Wednesday, April 16, 2014 12:14 AM
Published on: Thursday, April 04, 2013
By Donna Broadway
GAITHERSBURG – Vicky Nuttle is crooning Melissa Etherege’s “Come To My Window.” With each word, her reddish brown bob sways from side to side. As the song reaches a guitar break, Mark Amberg steps from behind the keyboard to show the proper notes to Rob Bower, who has taken over acoustic guitar duties for this song. This is not a band in rehearsal; this is the latest session of Victor Litz’s workout academy of rock, or W.O.A.R.
The band, unnamed for now, is comprised of four guitarists, two singers, one drummer, and one keyboardist. W.O.A.R is a spinoff of Schools Out Academy of Rock, or S.O.A.R, for children.
The popular academy of rock was started in 2005 after Amberg and Tony Litz, owner of Victor Litz Music Center, began thinking of ways to offer after school instruction to talented children who may only play at school or at home. Interest among adults was so large that they started W.O.A.R a few years ago.
Amberg, who is also a teacher and choir instructor at Clearspring Elementary School, was nervous about teaching adults.
“I was really nervous the first time I did it because I am used to working with children,” Amberg said. “I’ve played in bands with adults, but I’ve never gotten a group of adults together who didn’t know each other and have different abilities as far as being able to play and have different interests in music.”
The participants range in age from 25 to mid-60s, and they have careers ranging from government contractor, graphic designer, master electrician and computer science teacher. But one thing they have in common is the desire to learn and play music.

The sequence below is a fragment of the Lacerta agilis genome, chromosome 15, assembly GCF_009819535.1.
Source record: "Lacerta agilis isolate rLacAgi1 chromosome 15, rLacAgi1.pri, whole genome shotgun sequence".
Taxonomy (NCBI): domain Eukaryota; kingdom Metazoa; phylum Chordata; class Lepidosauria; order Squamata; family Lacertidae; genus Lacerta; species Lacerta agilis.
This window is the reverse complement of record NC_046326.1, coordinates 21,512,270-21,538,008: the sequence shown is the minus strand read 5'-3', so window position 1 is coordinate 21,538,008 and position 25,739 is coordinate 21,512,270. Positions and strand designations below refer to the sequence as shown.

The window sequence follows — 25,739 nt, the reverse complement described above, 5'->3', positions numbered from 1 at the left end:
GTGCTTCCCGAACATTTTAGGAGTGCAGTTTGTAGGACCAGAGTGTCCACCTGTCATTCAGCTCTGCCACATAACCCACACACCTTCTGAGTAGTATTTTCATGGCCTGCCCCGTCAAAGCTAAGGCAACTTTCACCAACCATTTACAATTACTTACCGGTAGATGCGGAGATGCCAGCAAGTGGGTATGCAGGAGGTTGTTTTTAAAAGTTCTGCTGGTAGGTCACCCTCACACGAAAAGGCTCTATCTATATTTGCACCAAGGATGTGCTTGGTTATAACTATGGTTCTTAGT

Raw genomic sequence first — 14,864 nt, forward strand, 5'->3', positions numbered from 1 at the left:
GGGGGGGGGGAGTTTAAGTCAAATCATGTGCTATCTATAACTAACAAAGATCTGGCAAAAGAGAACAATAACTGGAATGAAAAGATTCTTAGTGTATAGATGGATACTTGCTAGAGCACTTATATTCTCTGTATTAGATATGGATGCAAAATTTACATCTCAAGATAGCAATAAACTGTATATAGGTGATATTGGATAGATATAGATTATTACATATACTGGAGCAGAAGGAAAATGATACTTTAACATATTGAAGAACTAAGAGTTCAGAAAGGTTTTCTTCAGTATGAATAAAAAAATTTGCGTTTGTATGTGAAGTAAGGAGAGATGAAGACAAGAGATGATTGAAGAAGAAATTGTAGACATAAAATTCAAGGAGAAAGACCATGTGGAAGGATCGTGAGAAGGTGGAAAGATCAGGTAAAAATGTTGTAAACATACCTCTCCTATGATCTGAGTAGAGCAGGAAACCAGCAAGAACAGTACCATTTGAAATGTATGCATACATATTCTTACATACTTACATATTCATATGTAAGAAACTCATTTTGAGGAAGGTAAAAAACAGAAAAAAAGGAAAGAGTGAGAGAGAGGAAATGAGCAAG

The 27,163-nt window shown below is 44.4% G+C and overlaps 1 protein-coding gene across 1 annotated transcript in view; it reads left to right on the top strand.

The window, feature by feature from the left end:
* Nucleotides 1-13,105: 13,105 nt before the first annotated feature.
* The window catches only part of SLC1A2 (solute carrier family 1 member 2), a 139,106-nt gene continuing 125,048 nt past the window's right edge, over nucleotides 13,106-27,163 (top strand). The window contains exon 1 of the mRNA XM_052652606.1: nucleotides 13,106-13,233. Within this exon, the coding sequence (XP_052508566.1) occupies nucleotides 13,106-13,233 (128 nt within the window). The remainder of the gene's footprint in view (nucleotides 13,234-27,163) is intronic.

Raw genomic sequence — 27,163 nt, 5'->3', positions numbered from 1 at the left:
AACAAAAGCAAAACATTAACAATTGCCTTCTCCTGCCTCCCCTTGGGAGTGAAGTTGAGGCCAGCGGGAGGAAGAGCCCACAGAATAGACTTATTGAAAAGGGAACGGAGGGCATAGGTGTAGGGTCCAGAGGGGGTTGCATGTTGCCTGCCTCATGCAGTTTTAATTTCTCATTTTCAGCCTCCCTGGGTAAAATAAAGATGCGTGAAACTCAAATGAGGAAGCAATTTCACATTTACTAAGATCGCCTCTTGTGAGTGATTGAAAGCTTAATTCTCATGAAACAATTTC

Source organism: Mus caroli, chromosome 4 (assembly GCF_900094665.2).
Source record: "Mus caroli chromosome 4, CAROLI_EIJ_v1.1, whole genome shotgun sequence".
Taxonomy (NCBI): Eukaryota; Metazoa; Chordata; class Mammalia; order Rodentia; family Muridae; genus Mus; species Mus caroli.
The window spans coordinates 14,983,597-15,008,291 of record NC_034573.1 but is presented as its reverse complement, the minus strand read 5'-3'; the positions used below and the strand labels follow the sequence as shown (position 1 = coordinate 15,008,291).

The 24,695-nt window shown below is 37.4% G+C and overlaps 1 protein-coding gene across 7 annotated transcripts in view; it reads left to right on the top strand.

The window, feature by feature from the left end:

The current session began in March and will run until May, ending with a 12-song concert at Hershey’s Restaurant & Bar. The participants will have a hand in picking the songs they perform, and they even get to name their band.
Amberg said anyone who is interested in honing their performance skills is welcome to join regardless of previous experience and skill level.
“This is not a performance ensemble. What we’re trying to do is give everyone experience. That’s why we don’t say no to people. If they want to join us and they play guitar, we will make it work and everyone will play a different part,” Amberg said.
Doug Damon, a Verizon contractor from Boyds who plays the electric guitar in this latest session, said the program has provided a different experience that allows him to grow as a musician.
“It’s great because you play guitar and you sit at home all by yourself and that’s one thing and then you get in the group and it’s totally different,” he said. “You are hearing singing, bass, drums, and other guitars and he’s yelling at us, it’s a much more complex environment. It actually helps you understand the music better and it’s actually improved my skills.”